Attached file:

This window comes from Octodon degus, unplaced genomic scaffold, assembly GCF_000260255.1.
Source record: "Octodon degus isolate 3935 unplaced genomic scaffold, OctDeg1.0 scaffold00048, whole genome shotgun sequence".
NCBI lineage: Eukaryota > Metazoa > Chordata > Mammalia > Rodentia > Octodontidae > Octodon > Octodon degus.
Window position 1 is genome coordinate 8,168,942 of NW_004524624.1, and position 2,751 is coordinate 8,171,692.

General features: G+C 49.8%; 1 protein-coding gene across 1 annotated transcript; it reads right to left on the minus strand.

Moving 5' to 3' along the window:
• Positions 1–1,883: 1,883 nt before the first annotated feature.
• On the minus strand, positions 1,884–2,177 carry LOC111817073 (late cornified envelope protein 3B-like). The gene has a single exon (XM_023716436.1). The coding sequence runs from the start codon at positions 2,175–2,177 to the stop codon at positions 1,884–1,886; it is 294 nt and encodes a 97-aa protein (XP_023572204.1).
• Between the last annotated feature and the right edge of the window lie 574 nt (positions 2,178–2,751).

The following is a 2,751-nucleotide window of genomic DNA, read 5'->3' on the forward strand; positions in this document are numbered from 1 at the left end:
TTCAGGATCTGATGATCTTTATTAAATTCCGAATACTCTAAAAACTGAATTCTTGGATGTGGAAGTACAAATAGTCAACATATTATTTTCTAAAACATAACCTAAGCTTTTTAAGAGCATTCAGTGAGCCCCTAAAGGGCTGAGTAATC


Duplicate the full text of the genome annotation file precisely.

This window comes from Octodon degus, unplaced genomic scaffold, assembly GCF_000260255.1.
Source record: "Octodon degus isolate 3935 unplaced genomic scaffold, OctDeg1.0 scaffold00048, whole genome shotgun sequence".
NCBI lineage: Eukaryota > Metazoa > Chordata > Mammalia > Rodentia > Octodontidae > Octodon > Octodon degus.
Window position 1 is genome coordinate 8,168,942 of NW_004524624.1, and position 2,751 is coordinate 8,171,692.

General features: G+C 49.8%; 1 protein-coding gene across 1 annotated transcript; it reads right to left on the minus strand.

Moving 5' to 3' along the window:
• Positions 1–1,883: 1,883 nt before the first annotated feature.
• On the minus strand, positions 1,884–2,177 carry LOC111817073 (late cornified envelope protein 3B-like). The gene has a single exon (XM_023716436.1). The coding sequence runs from the start codon at positions 2,175–2,177 to the stop codon at positions 1,884–1,886; it is 294 nt and encodes a 97-aa protein (XP_023572204.1).
• Between the last annotated feature and the right edge of the window lie 574 nt (positions 2,178–2,751).

The following is a 2,751-nucleotide window of genomic DNA, read 5'->3' on the forward strand; positions in this document are numbered from 1 at the left end:
TTCAGGATCTGATGATCTTTATTAAATTCCGAATACTCTAAAAACTGAATTCTTGGATGTGGAAGTACAAATAGTCAACATATTATTTTCTAAAACATAACCTAAGCTTTTTAAGAGCATTCAGTGAGCCCCTAAAGGGCTGAGTAATC